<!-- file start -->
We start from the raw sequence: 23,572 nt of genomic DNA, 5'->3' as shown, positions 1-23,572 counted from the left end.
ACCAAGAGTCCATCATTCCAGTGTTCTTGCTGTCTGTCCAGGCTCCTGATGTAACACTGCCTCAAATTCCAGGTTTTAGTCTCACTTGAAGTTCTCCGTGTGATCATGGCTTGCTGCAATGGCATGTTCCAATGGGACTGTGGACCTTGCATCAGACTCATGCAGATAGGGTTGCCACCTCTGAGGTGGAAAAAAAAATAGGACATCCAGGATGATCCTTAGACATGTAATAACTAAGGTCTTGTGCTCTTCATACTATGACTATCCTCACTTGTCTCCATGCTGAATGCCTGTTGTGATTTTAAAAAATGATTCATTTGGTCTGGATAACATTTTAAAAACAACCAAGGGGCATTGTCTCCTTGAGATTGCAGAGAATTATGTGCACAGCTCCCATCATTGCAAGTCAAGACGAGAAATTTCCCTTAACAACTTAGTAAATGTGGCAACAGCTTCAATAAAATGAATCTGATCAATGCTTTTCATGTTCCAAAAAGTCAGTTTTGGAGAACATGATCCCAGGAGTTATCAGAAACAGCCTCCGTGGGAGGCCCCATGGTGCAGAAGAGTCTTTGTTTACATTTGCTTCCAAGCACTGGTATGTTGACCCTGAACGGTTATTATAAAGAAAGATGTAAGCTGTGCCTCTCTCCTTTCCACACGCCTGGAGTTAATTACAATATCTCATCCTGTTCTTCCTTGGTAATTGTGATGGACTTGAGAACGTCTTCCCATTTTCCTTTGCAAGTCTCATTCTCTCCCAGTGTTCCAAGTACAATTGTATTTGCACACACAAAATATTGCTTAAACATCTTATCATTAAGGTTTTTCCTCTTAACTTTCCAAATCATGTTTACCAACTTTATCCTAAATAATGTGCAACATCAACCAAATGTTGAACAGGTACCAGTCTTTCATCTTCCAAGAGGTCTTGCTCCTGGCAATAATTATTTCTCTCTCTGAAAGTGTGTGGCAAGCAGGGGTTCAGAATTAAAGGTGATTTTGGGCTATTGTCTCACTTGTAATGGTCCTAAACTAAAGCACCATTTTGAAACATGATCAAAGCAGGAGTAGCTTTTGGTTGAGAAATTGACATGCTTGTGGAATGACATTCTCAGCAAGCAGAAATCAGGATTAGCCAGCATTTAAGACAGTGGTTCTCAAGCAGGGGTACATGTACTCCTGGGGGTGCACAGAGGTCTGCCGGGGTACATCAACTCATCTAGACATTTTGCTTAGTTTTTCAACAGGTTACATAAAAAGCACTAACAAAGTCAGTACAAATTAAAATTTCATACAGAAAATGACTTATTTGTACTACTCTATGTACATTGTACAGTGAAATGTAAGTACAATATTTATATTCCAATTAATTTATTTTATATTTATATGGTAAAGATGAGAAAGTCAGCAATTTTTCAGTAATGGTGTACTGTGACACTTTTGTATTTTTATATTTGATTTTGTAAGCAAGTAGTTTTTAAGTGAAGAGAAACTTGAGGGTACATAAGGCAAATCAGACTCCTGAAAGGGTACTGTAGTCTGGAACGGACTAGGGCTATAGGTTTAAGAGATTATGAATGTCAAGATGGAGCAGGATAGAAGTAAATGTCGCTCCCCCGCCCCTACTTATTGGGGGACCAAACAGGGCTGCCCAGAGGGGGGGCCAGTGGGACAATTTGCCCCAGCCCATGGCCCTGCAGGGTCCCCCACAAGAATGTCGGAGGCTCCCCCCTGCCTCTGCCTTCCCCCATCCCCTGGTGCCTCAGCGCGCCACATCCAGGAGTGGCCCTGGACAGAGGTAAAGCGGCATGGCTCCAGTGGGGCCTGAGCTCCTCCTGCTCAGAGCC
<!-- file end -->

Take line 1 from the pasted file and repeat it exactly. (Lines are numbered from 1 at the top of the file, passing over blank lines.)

We start from the raw sequence: 23,572 nt of genomic DNA, 5'->3' as shown, positions 1-23,572 counted from the left end.